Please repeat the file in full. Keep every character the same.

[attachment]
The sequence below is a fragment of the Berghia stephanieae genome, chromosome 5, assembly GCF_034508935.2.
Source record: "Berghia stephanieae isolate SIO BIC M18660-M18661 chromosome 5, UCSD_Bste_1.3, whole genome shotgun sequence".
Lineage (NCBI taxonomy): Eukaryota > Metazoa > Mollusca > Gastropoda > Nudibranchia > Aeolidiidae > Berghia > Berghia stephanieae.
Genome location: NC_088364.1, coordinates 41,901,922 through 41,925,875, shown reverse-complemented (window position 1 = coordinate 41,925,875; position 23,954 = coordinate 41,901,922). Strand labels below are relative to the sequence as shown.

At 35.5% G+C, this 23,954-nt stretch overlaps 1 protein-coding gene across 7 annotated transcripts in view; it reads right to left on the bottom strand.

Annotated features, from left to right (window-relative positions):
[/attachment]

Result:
The sequence below is a fragment of the Berghia stephanieae genome, chromosome 5, assembly GCF_034508935.2.
Source record: "Berghia stephanieae isolate SIO BIC M18660-M18661 chromosome 5, UCSD_Bste_1.3, whole genome shotgun sequence".
Lineage (NCBI taxonomy): Eukaryota > Metazoa > Mollusca > Gastropoda > Nudibranchia > Aeolidiidae > Berghia > Berghia stephanieae.
Genome location: NC_088364.1, coordinates 41,901,922 through 41,925,875, shown reverse-complemented (window position 1 = coordinate 41,925,875; position 23,954 = coordinate 41,901,922). Strand labels below are relative to the sequence as shown.

At 35.5% G+C, this 23,954-nt stretch overlaps 1 protein-coding gene across 7 annotated transcripts in view; it reads right to left on the bottom strand.

Annotated features, from left to right (window-relative positions):